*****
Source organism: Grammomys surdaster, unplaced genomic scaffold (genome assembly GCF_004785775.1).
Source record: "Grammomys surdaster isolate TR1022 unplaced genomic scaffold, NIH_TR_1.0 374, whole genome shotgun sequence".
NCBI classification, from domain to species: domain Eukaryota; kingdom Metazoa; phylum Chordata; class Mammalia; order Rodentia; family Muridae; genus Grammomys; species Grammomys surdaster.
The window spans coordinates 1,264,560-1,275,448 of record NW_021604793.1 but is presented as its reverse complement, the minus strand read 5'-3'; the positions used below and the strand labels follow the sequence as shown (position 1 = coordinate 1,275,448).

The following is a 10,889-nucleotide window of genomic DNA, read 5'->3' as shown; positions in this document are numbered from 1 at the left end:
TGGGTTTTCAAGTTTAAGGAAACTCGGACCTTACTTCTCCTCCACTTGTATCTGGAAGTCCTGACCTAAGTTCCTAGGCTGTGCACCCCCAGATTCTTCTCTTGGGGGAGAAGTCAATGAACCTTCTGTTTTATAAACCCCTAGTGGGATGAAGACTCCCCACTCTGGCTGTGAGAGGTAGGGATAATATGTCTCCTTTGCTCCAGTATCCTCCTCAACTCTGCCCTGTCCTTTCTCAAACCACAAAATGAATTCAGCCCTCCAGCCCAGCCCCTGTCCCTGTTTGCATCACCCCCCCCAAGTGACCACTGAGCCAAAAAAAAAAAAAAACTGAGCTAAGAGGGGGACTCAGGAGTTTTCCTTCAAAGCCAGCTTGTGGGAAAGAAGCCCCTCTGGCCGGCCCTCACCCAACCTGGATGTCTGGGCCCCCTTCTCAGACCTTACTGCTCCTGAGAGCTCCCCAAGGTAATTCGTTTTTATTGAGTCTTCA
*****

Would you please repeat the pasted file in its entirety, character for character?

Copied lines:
Source organism: Grammomys surdaster, unplaced genomic scaffold (genome assembly GCF_004785775.1).
Source record: "Grammomys surdaster isolate TR1022 unplaced genomic scaffold, NIH_TR_1.0 374, whole genome shotgun sequence".
NCBI classification, from domain to species: domain Eukaryota; kingdom Metazoa; phylum Chordata; class Mammalia; order Rodentia; family Muridae; genus Grammomys; species Grammomys surdaster.
The window spans coordinates 1,264,560-1,275,448 of record NW_021604793.1 but is presented as its reverse complement, the minus strand read 5'-3'; the positions used below and the strand labels follow the sequence as shown (position 1 = coordinate 1,275,448).

The following is a 10,889-nucleotide window of genomic DNA, read 5'->3' as shown; positions in this document are numbered from 1 at the left end:
TGGGTTTTCAAGTTTAAGGAAACTCGGACCTTACTTCTCCTCCACTTGTATCTGGAAGTCCTGACCTAAGTTCCTAGGCTGTGCACCCCCAGATTCTTCTCTTGGGGGAGAAGTCAATGAACCTTCTGTTTTATAAACCCCTAGTGGGATGAAGACTCCCCACTCTGGCTGTGAGAGGTAGGGATAATATGTCTCCTTTGCTCCAGTATCCTCCTCAACTCTGCCCTGTCCTTTCTCAAACCACAAAATGAATTCAGCCCTCCAGCCCAGCCCCTGTCCCTGTTTGCATCACCCCCCCCAAGTGACCACTGAGCCAAAAAAAAAAAAAAACTGAGCTAAGAGGGGGACTCAGGAGTTTTCCTTCAAAGCCAGCTTGTGGGAAAGAAGCCCCTCTGGCCGGCCCTCACCCAACCTGGATGTCTGGGCCCCCTTCTCAGACCTTACTGCTCCTGAGAGCTCCCCAAGGTAATTCGTTTTTATTGAGTCTTCA